Guitar Player, January 1991

Leo Kottke:  Acoustic Pioneer Shifts Gears

By Mark Hanson

Leo's Gear

      During much of the '80s, Kottke's everyday guitar was a Hoffman Series II 6-string, which he often tuned one half setup lower than concert pitch.  For example, "Little Beaver" is fingered in the key of D and uses drop-D tuning (D A D G B E, low to high); however, it sounds in the key of C#.

      Leo's arrangement of "Little Martha" [A Shout Toward Noon] is fingered in open D (D A D F# A D, low to high), but also sounds a half-step lower.  According to Leo, "That guitar, like a lot of others, really likes being tuned down just a bit."

      Kottke recently has replaced the Hoffman with a stock Taylor 555 jumbo mahogany instrument when he goes on the road.  "I like these guitars, but one of the reasons I play them is because I know I can get one off the wall that'll sound pretty much like the one I've got."

      The same is not true of Leo's 12-string Taylor, which has been designed specifically for him.  Taylor and Kottke finally arrived at one that satisfies him, but not until they had gone through three years' worth of redesigns.  "The design isn't very radical," Kottke says.  "The two big things for me are that the guitar has mahogany back and sides, and very light bracing compared to most 12-strings.  The ticklish thing is that I believe in tuning the strings two whole-steps below standard. [Ed. Note:  Earlier in his career, Kottke tuned down another whole step below that, putting the sixth string down to Bb.]  That's the way I'm hoping the guitar will be sold.  Taylor is comfortable with that.  I really don't know how the guitar will work with light-gauge strings at standard pitch.  I haven't tried it."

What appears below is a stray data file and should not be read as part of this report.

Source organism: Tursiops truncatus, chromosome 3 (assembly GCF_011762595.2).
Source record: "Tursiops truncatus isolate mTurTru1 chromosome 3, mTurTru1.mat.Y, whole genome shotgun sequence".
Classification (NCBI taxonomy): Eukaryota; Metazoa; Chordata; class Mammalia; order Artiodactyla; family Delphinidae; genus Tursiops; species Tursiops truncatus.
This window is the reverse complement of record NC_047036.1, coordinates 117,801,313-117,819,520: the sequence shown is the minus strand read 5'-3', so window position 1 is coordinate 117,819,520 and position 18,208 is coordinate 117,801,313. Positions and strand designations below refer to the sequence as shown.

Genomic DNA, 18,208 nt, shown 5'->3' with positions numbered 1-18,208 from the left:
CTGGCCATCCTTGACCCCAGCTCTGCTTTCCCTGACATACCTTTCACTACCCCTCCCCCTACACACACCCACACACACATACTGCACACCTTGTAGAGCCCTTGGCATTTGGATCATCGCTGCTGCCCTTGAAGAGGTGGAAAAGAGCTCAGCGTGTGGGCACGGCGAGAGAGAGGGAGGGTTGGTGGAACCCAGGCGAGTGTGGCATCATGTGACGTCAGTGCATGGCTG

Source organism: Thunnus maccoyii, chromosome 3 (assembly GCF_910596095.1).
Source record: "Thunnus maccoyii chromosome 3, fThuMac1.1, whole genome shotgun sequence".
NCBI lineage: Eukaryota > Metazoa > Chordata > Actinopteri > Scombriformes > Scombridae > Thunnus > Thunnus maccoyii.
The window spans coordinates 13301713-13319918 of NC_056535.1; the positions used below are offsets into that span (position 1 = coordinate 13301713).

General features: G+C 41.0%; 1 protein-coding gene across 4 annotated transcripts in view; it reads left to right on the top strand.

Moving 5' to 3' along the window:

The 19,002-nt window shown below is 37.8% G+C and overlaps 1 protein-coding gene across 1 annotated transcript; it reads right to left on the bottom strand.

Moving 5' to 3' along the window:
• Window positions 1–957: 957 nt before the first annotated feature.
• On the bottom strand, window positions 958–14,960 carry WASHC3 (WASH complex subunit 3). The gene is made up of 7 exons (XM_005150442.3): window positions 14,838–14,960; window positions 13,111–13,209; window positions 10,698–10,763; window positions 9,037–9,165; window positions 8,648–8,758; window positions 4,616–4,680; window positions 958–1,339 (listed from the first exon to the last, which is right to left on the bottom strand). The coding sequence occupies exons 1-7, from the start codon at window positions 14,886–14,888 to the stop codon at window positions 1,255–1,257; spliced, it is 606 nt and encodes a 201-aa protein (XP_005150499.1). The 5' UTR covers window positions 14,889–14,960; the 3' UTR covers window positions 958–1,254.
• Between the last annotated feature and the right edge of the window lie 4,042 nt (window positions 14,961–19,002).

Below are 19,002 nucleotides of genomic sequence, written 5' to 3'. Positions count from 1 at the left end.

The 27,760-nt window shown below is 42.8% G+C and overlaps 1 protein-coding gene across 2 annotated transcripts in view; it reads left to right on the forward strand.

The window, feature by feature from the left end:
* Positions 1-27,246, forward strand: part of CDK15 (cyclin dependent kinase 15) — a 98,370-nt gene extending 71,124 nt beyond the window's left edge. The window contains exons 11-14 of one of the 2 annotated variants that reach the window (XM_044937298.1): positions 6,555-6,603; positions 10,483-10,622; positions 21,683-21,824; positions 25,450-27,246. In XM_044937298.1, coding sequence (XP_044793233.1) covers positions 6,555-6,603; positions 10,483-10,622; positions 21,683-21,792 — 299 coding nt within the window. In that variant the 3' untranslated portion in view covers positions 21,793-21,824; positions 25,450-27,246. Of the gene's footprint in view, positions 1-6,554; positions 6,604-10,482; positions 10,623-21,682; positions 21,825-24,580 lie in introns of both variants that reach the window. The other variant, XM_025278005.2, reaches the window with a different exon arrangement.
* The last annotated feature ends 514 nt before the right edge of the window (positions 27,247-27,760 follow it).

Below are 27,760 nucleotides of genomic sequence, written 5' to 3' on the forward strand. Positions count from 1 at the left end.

Of course, tuning down affects Leo's choice of string gauges for the 12-string.  "These days I use medium-gauge; .013 for the treble to .056 for the bass," he explains.  "They hold up well tuned down two steps.  The E and A high-octave strings are .030 and .022.  The octaves on the G and D strings vary depending on what I am doing.  The high-octave D is a .014 or a .013, and the G is a .009.  Even though that is awfully thin, the guitar tunes up very well and doesn't give me any of the bark or noise problems that you can get from those two octave strings if they're a little heavier.  The lighter strings really help with amplification, too.

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